T Nation

Wrist Injury from Losing Grip


#1

Backcround:

I have delicate, girly wrists and hands. This has caused me to have some issues lifting, especially when I've gotten carried away because the rest of me is sure it can lift X amount, but my grip strength is not up to snuff. I probably should have wrist straps, but I thought I was doing ok, at least until the weight started to climb.

About a year ago I was deadlifting and nearly dropped the bar, but kept my grip, and got a little bit of a wrist injury. It was hard to pick up anything heavy or support myself in the push-up position. I took it easy and got over it fairly quickly (less than one month).

Current injury:

Fast-forward to a few months ago. Lifting had taken a backseat for awhile due to school and planning a wedding, but I was getting antsy so I squeezed in a session. I was deadlifting and hadn't lightened the load from the last time I had lifted, and was pleased to see my body was capable. However, my already tenuous grip strength was not. I started to lose my grip on the bar, and instead of just dropping it, I tried to keep hold (dumb dumb dumb). My hands weren't having any of it and the bar slipped, jerking on my fingers.

I have not seemed to be able to recover from this one. I admit, I aggravated it when my husband and I were moving out of and into a new apartment, but it's been another month and a half since then. In fact, it seems to be getting worse, despite my best efforts to not use the wrist for lifting anything heavy. We haven't moved my gym equipment in yet, so I haven't had a chance to do more than go for the occasional jog. I bought a wrist brace which I thought was helping, but apparently not.

It feels inflamed (doesn't really look it, though), tender to the touch, and I can't extend it without a lot of pain. It is mostly concentrated directly in the inner wrist, from the midline out toward the side my pinky finger is on. Anything that pulls on the fingers is painful.

So, has anyone had this injury before? Who do I see? A physiatrist? Sports medicine? GP D.O. who does OMM? Any basic rehab exercises?


#2

See an ortho who specializes in hand/wrist. It is an incredibly complex and delicate area we're dealing with here so treat it with respect.

When you get back in the game, I strongly recommend you apply what I call the Weak Link theory. I'm sure you've heard the adage "a chain is only as strong as its weakest link." In your case, I think it's best that you perform direct grip work (and I certainly don't mean wrist curls). Also, when you do heavy pulling, I advise you to utilize straps a bit more than a lifter who is not prone to wrist/hand injuries. The exact protocol of when, how much, and how often you use the straps is something you and your coach (if you have one) will need to dial in.

I also strongly advise you into researching the ramifications of strengthening the flexor digitorum profundis. This is the only muscle that flexes at the distal phalanges (the finger tips). It also helps to flex the hand. In my experience, with myself and my clients, this muscle does not get enough stimulus because a regular barbell only taxes the flexor digitorum superficialis.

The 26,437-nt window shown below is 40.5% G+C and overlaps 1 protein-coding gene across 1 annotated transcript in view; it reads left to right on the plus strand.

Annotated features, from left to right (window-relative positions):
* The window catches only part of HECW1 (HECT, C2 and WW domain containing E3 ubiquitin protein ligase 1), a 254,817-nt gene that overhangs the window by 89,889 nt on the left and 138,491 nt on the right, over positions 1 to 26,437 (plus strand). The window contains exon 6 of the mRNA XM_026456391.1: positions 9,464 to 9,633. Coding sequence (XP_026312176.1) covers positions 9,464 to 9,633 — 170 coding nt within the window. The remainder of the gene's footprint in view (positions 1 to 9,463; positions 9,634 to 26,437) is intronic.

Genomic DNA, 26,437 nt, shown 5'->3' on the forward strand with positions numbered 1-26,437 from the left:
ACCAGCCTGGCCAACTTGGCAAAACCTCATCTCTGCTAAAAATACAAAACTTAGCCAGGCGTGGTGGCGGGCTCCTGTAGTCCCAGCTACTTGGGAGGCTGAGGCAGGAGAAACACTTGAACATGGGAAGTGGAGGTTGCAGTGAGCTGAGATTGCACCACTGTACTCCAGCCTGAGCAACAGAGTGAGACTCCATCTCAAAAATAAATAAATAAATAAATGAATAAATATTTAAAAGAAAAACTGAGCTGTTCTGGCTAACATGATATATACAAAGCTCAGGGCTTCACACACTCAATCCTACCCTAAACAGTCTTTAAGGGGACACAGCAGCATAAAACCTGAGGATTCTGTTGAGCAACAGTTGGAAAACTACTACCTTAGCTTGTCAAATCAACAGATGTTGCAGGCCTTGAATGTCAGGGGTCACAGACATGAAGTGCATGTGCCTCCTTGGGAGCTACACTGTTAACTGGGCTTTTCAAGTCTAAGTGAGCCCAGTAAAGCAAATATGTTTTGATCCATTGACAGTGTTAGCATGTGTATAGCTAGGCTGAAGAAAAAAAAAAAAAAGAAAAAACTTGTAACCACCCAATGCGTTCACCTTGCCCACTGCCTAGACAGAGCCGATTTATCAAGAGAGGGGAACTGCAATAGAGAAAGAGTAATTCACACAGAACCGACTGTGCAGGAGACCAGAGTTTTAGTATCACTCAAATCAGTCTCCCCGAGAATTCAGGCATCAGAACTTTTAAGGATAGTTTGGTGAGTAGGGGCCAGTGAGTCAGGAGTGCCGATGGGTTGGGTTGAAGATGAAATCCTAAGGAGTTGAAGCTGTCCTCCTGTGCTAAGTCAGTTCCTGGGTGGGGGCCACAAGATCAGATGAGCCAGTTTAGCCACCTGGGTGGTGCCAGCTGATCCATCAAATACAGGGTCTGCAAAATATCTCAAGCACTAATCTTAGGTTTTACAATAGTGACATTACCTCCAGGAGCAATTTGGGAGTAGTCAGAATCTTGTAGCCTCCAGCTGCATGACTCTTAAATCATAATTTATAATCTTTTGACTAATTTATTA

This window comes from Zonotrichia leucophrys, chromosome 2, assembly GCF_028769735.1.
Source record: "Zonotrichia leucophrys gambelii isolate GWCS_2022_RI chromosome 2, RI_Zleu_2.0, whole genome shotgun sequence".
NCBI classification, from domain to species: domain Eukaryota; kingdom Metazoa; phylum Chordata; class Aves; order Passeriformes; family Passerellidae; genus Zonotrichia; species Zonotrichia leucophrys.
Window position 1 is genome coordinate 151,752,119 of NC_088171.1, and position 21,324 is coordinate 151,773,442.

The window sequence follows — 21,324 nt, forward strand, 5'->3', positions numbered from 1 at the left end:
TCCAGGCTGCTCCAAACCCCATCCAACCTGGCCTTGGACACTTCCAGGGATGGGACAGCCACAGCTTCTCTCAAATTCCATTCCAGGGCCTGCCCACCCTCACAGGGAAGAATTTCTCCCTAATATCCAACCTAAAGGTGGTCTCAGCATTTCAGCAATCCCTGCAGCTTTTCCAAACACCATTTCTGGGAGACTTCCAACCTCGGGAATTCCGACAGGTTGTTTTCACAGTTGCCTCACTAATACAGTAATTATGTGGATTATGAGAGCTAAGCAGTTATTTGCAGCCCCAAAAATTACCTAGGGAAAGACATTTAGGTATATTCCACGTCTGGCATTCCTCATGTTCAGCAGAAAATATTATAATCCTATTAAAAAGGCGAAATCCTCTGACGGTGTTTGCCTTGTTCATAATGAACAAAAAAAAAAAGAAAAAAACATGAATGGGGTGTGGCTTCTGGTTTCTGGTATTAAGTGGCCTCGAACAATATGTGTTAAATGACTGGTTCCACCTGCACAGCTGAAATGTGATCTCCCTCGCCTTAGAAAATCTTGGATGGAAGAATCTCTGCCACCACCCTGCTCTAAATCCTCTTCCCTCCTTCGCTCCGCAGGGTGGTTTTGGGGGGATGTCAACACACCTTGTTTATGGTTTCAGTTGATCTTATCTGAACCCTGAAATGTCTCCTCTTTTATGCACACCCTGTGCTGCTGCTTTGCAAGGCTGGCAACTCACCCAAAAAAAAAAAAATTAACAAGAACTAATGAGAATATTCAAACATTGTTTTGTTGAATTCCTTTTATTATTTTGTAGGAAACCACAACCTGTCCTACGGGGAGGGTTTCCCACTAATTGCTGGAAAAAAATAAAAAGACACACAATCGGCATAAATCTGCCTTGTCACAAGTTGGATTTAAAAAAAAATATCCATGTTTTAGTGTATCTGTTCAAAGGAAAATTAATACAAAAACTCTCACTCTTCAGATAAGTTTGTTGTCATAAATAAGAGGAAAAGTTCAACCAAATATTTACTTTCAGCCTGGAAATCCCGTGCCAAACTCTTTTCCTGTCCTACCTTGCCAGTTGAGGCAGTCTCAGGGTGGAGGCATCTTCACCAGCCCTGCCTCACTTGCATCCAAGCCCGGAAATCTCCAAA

So, if you strengthen the profundis, it will be able to assist the superficialis AND if you "lose" the bar and it rolls down to your fingertips, you'll be better prepared structurally (although, as you found out, it's best to simply dump the bar). This thick grip training concept is not new; products such as fat gripz have been around for a while now. Here is a link to a cost effective alternative:

powerstrengthfitness.com/howtobuildawesomeforearms.html

For heavy pressing, you want something more dense such as the fat gripz. However, for pulling, I've found my solution (in the link above) to be much more effective because the foam allows for custom molding of each finger.

Regardless of the type of device you employ (you can keep several in your tool box), I find it works best when doing pull ups/chin ups, db/barbell curls, ramping up on deads or RDLs with a light weight (or simply use them on your repetition/volume days if you have such days in your routine). I'll say it again: wrist curls and extensions are neither the only nor are they best method.

The above observations regarding the two flexor muscles is not some cool class room theory. It's evidence-based with a foundation in science. If you see the pic below (that's me, btw), I know a thing or two about the importance of grip strength.


#3


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#4

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#5

Wow, thank you for all of that! I have heard of fat gripz, but never got around to investing...that's a great alternative. I made an appointment with an ortho at Cleveland Clinc, so he should know what he's doing. It's driving me nuts not being able to pick anything heavy up. At any rate, I very much appreciate the advice and suggestions. I know I should have had a pair of wrist straps, but I was just getting to the point where my grip strength was lagging behind everything else. A hard lesson. Once I recover, I will definitely look into incorporating some of what you mentioned. And yes, you certainly do appear to have excellent grip strength! :slight_smile: